Tuesday, 16 August 2011

Inconsistencies in attitudes to the legal system

[trigger warning]

Okay, so we have a group of crimes where:

  • There are very harsh sentences for those convicted, with even the least serious offences in this group likely to give several weeks if not months in jail.
  • Bail is generally refused for those charged, so there's a good chance of being in jail on remand for months while a full trial is scheduled, even if completely innocent.
  • The police may batter down your door at 5 in the morning to arrest you if suspected, and then hold you for days.
  • There can be serious damage to one's reputation within the local community for those suspected and especially convicted of these crimes, and the police and media widely report (more widely than usual) on convictions to ensure this.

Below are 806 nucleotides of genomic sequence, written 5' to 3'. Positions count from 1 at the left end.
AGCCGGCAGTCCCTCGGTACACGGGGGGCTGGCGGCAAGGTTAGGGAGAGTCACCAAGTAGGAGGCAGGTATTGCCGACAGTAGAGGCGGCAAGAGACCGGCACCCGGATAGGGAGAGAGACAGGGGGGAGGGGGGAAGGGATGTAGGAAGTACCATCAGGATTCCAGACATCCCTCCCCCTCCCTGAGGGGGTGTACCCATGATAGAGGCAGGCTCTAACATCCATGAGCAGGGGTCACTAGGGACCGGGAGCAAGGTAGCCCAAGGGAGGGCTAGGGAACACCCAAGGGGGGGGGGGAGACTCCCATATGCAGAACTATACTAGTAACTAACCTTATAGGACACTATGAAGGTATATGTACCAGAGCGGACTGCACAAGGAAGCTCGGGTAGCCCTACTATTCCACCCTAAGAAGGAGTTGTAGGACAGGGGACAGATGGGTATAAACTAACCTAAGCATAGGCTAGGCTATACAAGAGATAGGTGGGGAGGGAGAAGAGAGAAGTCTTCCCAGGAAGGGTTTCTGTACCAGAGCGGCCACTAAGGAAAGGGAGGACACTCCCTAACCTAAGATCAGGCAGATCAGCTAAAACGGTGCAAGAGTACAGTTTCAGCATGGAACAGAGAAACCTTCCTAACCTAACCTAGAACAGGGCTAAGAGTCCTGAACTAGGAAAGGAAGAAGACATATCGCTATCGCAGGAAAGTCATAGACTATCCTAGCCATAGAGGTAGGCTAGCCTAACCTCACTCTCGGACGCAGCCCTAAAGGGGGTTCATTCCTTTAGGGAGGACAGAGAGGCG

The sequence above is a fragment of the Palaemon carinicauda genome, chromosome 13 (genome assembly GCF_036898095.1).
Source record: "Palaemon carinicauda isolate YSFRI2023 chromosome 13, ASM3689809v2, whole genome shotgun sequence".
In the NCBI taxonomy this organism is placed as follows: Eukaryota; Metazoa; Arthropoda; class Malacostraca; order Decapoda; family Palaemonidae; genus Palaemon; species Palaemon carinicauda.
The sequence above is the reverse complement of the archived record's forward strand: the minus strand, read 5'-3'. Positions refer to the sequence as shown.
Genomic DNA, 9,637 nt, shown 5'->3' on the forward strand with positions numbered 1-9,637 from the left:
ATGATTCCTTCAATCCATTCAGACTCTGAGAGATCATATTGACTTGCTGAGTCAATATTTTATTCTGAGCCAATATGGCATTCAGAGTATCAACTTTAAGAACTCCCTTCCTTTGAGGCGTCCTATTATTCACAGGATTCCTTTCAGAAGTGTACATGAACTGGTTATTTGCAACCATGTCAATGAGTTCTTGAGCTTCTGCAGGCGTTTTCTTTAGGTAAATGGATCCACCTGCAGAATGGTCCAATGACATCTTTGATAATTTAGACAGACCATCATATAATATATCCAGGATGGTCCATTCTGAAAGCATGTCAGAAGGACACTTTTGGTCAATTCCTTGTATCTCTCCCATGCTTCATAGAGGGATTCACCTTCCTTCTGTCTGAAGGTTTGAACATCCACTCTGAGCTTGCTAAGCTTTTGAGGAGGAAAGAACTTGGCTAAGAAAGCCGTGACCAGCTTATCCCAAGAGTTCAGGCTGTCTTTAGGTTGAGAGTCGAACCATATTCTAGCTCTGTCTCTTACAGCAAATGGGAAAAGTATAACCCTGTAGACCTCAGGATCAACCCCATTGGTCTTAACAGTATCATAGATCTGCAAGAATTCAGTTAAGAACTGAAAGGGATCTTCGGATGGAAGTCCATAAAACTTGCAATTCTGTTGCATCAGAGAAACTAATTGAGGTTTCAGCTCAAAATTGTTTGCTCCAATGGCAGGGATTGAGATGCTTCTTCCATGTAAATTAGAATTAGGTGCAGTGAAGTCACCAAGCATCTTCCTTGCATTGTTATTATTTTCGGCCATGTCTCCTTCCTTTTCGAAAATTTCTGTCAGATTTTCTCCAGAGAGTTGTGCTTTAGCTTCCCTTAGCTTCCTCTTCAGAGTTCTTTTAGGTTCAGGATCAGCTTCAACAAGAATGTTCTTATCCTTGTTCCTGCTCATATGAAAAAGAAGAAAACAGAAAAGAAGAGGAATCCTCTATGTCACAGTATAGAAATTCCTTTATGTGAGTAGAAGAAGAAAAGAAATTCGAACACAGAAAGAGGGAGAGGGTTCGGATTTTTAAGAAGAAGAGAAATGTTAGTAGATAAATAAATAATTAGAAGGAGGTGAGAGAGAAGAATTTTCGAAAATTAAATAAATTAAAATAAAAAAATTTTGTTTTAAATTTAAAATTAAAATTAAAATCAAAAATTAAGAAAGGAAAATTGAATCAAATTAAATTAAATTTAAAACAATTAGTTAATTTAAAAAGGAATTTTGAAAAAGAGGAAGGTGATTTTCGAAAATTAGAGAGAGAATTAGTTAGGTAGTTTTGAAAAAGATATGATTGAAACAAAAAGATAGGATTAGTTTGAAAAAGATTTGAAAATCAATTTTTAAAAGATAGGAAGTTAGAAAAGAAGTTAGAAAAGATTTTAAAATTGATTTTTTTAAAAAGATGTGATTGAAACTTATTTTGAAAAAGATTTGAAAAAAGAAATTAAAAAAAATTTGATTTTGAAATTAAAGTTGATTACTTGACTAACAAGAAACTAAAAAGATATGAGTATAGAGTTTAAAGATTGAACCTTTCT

• Those accused are mostly male.
  • The government, police, companies, charities and media are encouraging anonymous reports of these offences to try to ensure as many offenders as possible are caught.
  • The courts have been condemned by many observers and legal experts for attempting to rush the legal process at the expense of justice.

On the whole, in fact, it's quite clearly about vengeance and being seen to be doing something, rather than justice, rehabilitation, and repairing the damage caused to society by these crimes.

One would have naively thought that the usual suspects would have been very vocal about the need to guard against the possibility of malicious accusations, and to give defendants in these cases anonymity to protect their reputations, but I haven't - including doing some searches specifically to look for them - found a single one.

Actually, I'd have been surprised if I had - but it just goes to show how little "reputation", "fairness" or "justice" are actually concerns of theirs.